Jewish law has very strict rules about the religious usage and washing of utensils. For example if anything non kosher cooked in a porcelain pot, according to Jewish law it can never be purified and used for kosher cooking. But if a metallic utensil is used for non-kosher cooking it must be washed with soap, and left for a period of time, then dipped in boiling water under the supervision of a experienced man. In Islamic law only thorough washing is required to clean such utensils and they can be reused for halal food.
The acceptability of gelatin and rennet are still hot topics in both religions. Scholars of both faiths believe that the gelatin in the market is made of either pork or from animals which are slaughtered without praying to God like their respective religions. Kosher gelatin is derived from kosher fish (and, in even rarer cases, from kosher slaughtered animals, or from certain cows that have died natural deaths, or from vegetable products). Muslims have to know that a kosher sign is not enough for a food to be halal, because there are some cases where halal criteria he different for kosher. Whereas most of the Muslim scholars consider kosher dairy products to be halal.
The most common substances permissible in Jewish law and haram in Islamic law are the kosher beer and wine which are allowed in Jewish law.
Believers of Islam call the ritual slaughter of animals for consumption Dhabiha (alos pronounced Zabiha). This procedure requires a person to invoke the name of Allah out loud before slaughtering the animal, since Muslims believe that only Allah has the right to grant permission to kill another creature. He then uses a sharpened knife to quickly cut the veins and arteries in an animal’s neck, minimizing contact with the nervous system and spinal cord. This process minimizes the amount of pain an animal feels and leaves the animal to swiftly bleed out completely in a few seconds.
Shecita is the Jewish slaughter procedure performed by an experienced professional called a shochet. Like dhabiha, this process entails a person using a sharpened knife to quickly sever the veins and arteries in an animal’s neck, leaving the animal to bleed out. It’s particularly important that all blood leave the animal’s body before consumption, since Jewish law forbids adherents from consuming blood in any form.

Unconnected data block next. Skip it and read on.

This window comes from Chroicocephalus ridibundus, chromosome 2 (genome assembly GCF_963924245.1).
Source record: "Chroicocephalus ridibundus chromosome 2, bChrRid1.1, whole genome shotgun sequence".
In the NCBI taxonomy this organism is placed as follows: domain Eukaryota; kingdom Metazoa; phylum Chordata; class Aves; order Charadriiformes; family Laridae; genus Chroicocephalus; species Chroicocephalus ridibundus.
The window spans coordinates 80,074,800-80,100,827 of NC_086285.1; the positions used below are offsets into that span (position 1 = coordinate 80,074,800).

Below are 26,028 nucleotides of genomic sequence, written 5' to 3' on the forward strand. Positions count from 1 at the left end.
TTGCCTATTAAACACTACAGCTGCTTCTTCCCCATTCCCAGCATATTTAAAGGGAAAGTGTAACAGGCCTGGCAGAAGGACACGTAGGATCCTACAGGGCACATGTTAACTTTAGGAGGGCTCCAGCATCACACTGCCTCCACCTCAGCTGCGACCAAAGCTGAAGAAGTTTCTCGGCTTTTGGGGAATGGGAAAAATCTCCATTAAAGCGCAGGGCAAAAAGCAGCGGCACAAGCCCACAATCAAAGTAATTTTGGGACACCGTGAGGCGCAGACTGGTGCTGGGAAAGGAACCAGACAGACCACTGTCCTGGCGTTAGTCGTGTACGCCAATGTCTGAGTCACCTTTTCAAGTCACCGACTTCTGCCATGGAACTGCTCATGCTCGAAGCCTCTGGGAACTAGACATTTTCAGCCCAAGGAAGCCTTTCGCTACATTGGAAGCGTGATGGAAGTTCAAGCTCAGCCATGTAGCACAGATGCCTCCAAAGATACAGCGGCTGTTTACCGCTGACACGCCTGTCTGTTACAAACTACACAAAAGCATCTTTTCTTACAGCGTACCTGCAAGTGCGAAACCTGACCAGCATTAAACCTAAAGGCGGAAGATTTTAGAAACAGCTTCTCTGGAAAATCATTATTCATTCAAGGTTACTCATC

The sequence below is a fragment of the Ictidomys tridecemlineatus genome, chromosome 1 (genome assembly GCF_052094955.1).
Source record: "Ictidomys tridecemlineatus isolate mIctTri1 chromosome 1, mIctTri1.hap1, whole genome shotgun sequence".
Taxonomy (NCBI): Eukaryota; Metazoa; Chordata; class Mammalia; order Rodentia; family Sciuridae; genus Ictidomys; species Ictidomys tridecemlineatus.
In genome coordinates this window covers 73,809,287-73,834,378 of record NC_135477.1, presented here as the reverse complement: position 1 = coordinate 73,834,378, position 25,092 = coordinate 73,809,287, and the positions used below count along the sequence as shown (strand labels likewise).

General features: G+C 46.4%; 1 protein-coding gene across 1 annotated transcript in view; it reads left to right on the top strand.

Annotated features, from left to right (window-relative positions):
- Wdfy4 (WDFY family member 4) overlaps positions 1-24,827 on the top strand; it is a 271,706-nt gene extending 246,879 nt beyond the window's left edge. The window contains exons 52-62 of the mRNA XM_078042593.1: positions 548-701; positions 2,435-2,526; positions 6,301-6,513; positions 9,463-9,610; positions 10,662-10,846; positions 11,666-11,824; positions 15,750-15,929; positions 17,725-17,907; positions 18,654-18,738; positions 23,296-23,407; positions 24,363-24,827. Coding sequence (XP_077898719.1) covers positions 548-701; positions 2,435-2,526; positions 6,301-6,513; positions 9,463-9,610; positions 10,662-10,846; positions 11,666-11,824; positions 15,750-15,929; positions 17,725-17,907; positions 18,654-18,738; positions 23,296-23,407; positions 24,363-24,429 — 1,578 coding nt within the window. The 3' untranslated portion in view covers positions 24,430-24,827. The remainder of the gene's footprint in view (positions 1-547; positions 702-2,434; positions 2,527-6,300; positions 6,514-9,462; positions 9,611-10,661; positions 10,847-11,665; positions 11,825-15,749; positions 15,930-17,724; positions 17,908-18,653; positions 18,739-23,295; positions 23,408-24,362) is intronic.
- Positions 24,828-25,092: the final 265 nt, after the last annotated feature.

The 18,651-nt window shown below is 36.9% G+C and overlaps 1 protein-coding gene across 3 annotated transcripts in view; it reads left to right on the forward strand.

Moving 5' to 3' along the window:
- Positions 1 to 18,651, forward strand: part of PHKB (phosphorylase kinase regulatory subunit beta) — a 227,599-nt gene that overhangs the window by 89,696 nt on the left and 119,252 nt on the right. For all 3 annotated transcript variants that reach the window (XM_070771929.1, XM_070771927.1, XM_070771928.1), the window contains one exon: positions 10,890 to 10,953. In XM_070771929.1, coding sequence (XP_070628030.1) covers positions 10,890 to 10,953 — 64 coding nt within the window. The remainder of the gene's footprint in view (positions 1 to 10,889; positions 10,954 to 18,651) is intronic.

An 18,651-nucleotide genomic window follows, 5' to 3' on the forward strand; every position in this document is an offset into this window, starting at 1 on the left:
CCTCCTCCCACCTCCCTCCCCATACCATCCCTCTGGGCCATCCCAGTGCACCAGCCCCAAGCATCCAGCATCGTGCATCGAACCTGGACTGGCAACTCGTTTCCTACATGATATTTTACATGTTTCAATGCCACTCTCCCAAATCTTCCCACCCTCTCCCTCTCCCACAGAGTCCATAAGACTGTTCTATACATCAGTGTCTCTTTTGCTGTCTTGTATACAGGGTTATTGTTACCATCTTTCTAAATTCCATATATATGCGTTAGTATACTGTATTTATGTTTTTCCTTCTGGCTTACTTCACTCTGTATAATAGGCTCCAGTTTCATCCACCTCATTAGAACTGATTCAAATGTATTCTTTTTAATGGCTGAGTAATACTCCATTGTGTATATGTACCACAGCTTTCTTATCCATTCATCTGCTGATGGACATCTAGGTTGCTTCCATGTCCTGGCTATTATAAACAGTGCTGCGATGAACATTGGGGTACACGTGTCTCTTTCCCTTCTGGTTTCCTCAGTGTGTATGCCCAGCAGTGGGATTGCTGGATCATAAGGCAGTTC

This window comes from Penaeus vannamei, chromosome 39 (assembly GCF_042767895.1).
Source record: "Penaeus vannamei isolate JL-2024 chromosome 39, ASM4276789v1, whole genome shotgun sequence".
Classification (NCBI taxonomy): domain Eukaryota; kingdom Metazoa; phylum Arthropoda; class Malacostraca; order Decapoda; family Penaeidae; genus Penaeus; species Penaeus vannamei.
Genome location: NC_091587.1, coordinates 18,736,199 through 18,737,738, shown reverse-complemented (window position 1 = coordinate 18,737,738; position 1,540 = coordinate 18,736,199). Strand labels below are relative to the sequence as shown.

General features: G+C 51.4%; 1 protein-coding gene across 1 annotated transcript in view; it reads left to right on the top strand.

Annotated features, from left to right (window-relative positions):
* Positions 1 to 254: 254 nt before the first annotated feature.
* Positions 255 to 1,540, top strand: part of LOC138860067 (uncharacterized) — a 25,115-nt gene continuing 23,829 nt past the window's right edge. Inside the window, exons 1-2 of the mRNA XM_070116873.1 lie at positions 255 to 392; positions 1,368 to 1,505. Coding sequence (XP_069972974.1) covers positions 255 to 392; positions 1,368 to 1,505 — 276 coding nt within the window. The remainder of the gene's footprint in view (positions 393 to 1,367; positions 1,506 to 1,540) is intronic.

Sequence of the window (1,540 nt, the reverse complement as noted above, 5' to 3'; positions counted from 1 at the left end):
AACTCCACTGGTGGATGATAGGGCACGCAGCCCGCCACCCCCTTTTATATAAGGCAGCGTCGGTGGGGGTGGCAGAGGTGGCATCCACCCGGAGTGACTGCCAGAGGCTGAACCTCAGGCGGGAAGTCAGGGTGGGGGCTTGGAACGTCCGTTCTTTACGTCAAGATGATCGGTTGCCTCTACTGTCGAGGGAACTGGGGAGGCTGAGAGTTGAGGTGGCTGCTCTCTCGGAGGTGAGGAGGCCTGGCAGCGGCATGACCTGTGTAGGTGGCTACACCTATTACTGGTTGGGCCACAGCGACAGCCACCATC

Similarities in Slaughtering an Animal
Both Shecita and Dhabiha attempt to minimize pain felt by the animal. Similarly, these religion
s teach that completely draining the blood from the animal makes the meat safer for human consumption, since blood causes the meat to rot more quickly. Both Jews and Muslims believe that consuming meat butchered in any way other than their own respective methods is forbidden.
Here again we have to revive that the halakha law is stricter to implement than Islamic law.
- The animal must be alive at the time of slaughtering (hence stunning or other procedures to render the animal unconscious should be avoided).
- A sharp knife should be used to kill the animal instantly (hence, a blow to the head would render the animal treif and ḥarām).
- The knife must cut the neck arteries of the animal: in particular, the trachea, esophagus, cartiod arteries and jugular veins should be cut preferably with a single swipe of the knife, while leaving the spinal cord intact.
- The blood must be drained out of the animal.
- there must be minimum harm done to the animal while its slaughtered.
The main difference between the two procedures is the ritualistic aspect. By invoking the name of Allah, Muslims turn the slaughter procedure into a religious procedure, but this ritualistic aspect is absent from the Jewish slaughter procedure. Although Jews believe Moses handed down the rules of the slaughter procedure, the main purposes of the tradition are not strictly related to God. Jews do, however, believe that by following this law, they are obeying God’s will.
As we said earlier that Jewish law is stringent than the Sharia’s law so the differences would be acceptable to Muslims but not to the observant Jews.
- Jewish law requires a trained male to slaughter called shochet. Only then the meat would be kosher. Islam allows any male or female Muslim, Christian or a Jew to slaughter unless and until he or she follows proper procedure.